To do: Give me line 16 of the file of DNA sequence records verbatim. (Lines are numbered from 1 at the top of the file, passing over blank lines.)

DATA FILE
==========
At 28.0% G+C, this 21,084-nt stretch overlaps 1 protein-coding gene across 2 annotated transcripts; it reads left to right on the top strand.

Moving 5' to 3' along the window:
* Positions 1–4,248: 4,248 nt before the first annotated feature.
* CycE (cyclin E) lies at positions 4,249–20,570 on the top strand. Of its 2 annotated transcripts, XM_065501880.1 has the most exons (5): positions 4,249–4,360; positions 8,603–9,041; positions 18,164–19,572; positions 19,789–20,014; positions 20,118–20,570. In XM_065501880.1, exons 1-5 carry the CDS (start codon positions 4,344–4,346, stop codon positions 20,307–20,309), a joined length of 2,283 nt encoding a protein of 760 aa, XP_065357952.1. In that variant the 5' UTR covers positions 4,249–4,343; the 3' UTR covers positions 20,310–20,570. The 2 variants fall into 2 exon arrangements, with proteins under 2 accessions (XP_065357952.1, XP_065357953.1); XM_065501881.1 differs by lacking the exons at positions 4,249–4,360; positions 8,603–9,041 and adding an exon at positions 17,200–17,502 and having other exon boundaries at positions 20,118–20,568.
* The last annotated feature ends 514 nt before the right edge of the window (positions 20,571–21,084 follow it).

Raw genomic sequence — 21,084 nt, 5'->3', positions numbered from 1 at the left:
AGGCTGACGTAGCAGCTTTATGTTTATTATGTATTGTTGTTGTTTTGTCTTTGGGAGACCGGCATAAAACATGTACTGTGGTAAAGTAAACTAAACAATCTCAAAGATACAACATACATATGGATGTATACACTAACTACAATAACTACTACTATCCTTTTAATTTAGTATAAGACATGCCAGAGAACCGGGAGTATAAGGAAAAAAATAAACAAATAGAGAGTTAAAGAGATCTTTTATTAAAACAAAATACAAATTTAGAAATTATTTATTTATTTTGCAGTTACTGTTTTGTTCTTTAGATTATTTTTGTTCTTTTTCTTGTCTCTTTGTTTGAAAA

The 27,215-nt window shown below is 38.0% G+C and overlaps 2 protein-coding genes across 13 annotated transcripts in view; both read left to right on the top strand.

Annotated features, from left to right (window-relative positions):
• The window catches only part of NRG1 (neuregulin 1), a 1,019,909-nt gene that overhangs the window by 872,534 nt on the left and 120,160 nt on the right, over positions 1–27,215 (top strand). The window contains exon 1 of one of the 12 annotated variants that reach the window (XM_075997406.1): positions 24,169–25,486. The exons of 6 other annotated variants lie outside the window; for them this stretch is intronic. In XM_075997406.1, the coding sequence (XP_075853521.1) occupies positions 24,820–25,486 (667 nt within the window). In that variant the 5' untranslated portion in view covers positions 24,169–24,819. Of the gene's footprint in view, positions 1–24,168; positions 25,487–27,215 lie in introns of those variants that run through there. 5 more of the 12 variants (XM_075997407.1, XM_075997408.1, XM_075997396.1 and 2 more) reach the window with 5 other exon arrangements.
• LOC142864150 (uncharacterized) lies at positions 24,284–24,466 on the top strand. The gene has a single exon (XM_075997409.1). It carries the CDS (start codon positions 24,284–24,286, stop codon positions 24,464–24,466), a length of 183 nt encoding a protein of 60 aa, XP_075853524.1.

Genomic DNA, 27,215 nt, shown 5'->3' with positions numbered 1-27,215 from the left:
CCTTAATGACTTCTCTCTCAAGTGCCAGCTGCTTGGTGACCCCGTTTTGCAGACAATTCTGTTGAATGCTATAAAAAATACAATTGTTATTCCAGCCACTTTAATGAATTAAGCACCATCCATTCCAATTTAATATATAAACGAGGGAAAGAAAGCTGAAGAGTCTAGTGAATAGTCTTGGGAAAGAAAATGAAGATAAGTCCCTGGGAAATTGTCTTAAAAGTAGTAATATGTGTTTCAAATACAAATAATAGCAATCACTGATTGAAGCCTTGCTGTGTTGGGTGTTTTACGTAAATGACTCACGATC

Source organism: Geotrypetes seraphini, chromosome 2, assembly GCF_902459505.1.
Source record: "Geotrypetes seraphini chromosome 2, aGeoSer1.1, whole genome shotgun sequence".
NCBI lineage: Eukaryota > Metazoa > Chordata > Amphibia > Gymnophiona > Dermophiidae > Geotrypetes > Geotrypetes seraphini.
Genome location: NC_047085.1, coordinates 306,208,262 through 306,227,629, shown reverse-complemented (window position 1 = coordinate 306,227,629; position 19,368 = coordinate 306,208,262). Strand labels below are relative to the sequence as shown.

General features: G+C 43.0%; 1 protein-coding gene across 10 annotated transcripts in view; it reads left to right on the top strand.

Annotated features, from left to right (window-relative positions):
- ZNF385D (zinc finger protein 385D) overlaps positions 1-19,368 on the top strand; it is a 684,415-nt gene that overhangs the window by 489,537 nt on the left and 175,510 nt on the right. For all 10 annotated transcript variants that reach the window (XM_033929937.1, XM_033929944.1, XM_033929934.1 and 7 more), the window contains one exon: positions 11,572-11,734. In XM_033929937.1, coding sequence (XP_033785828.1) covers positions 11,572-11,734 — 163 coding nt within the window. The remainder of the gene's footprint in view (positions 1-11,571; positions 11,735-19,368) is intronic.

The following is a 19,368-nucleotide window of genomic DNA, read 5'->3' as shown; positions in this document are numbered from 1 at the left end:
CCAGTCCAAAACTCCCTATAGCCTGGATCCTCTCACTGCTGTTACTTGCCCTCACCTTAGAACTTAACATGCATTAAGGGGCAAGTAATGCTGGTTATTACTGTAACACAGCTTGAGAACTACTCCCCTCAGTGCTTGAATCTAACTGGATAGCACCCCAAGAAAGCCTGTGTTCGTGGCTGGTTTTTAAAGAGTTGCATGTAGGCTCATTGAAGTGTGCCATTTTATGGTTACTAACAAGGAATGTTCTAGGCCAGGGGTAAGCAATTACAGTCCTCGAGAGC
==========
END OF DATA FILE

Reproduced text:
NCBI lineage: Eukaryota > Metazoa > Chordata > Amphibia > Gymnophiona > Dermophiidae > Geotrypetes > Geotrypetes seraphini.